The Power of Advocacy: How Two Medical Conferences Empowered a Family with Disabilities

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Alice Brouhard was no stranger to medical conferences. As a registered nurse, she’d attended them for years. But she never imagined her family’s life could be so deeply affected by not just one conference, but two — one that she attended and the other that she founded and organized.

In 2005, Brouhard attended the Coleman Conference for Cognitive Disabilities & Technology, interested in its focus on software for people with cognitive disabilities. Her hope was that she might gain some information to help her adult daughter Kara live independently. When she was five years old, Kara fell during a family ski trip and was hit by an out-of-control skier, whose ski shattered her skull. She spent the next two months in a coma, undergoing multiple brain surgeries; when she woke up, her left side was paralyzed and her vision was so compromised that she was legally blind. But she said, “Hi, Dad,” which gave her parents tremendous hope for her cognitive potential.

After much physical therapy, she was able to walk, attend school, and participate in Girl Scouts. But the part of her brain that initiates activity had been damaged, and she needed explicit verbal prompts to do basic things like prepare a meal and take a shower.

Alice and her husband, Jim, were both trained as nurses, and were in charge of her care. But they had hopes for her to live independently someday.

At the Coleman Conference, Alice learned about an early computerized system to provide these spoken prompts, at a cost of about $7,000. It did the trick; six months later, then-26-year-old Kara moved to her own small house six blocks away from her parents. She cooked for herself, took care of a pet, and to her parents’ wry amusement, even argued with the voice telling her what to do. “She was living an independent life, and it was just huge,” Alice Brouhard said. “When she first started living there, I’d walk away at night and worry if she was going to be okay, and she was. And now, I can know that in the future when we’re gone, she’ll be fine.”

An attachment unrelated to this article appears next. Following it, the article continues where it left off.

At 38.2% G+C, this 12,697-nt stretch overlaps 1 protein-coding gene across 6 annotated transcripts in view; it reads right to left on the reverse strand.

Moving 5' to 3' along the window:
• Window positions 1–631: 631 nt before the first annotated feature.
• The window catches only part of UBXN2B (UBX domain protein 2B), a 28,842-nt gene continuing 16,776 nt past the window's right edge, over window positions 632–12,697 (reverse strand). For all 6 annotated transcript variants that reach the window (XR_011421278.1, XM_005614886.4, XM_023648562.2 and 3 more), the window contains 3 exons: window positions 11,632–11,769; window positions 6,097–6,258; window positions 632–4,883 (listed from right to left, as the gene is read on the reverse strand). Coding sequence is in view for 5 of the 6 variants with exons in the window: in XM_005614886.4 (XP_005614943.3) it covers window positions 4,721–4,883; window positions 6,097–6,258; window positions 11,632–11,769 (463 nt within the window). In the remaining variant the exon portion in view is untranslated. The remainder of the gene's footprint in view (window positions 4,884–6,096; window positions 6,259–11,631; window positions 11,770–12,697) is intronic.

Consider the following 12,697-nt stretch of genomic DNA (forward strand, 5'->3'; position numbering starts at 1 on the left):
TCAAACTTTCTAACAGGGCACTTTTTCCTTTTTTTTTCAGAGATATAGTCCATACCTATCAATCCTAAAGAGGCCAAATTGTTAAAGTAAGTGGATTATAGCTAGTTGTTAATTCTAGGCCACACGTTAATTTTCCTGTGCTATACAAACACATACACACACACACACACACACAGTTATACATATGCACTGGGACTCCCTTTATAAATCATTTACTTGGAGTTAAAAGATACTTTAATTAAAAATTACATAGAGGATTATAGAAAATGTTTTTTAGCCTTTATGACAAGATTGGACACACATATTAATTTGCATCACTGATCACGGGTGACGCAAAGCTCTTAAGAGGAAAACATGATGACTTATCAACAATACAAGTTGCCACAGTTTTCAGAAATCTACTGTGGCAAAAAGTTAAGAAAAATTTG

Sharing Her Story Alice Brouhard spoke at TEDxRapid City last year about the power of an app and the power of advocacy.

In 2012, Jim was diagnosed with a brain tumor, and the surgery left him similarly in need of reminders. Alice googled “best reminder apps” and discovered Aida Reminder. It allowed users to record prompts on an iPad in a fraction of the time compared to the old system they’d used, and at a micro-fraction of the cost: just 99 cents. It had the added benefit of recording the prompts in the user’s own voice. “When it was someone else telling her what to do, Kara wouldn’t listen or she’d argue with it,” Alice said. “This is her inner voice, for her.”

But within six months, Apple updated its operating system, and Aida no longer ran automatically; Kara would have to open it manually to request the prompts, which defeated the purpose. Brouhard emailed and wrote letters to Apple urging them to make a fix, but never heard back. Another update came along, and then another; she held on to iOS 6 and jerry-rigged the system, so Kara could continue to use it.

In 2014, Brouhard worked with four other women to found Families at the Forefront of Technology (FFT), a grass-roots organization committed to finding solutions for people with disabilities. That fall, they held their first conference in Snowmass, Colorado, where Brouhard spoke about how Aida had been “a game changer” for people with memory disabilities. One attendee urged her to start a petition to draw Apple’s attention to the problem, and offered help on the social-media front from her agency Trinity Services, a support organization for people with disabilities. Another attendee, who worked in the technology industry, advised Brouhard that she’d need tens of thousands of signatures to make Apple take note.

[pullquote]And now, I can know that in the future when we’re gone, she’ll be fine.[/pullquote]

Brouhard circulated the petition, and even picketed outside an Apple store in Denver with fellow supporters, where they were invited inside to continue their protest after they told the manager their story. After several months, the petition had received 1,200 signatures, but the online comments were vivid. “People wrote things like, ‘Come on Apple, this is simple for you,’” Brouhard said, “and ‘It’s a no-brainer and you can change my husband’s life.’ That totally, totally came from the conference, which was great.”


In 2015, Apple emailed Brouhard to open a dialogue. And just a month later, after several phone conversations, Apple restored the full functionality of Aida. When the app came back up for the first time, it trumpeted across the screen: “Voice reminders are back… Thanks to Alice and Kara!”

This past June, FFT hosted its third conference, and hopes to continue annually with the help of grants. “The power of conferences, people talk about it all the time — it’s the networking. You never know where it’s going to take you,” Brouhard said. “People really make connections; they come away from our conference knowing what to do and where to go. We know this works.”

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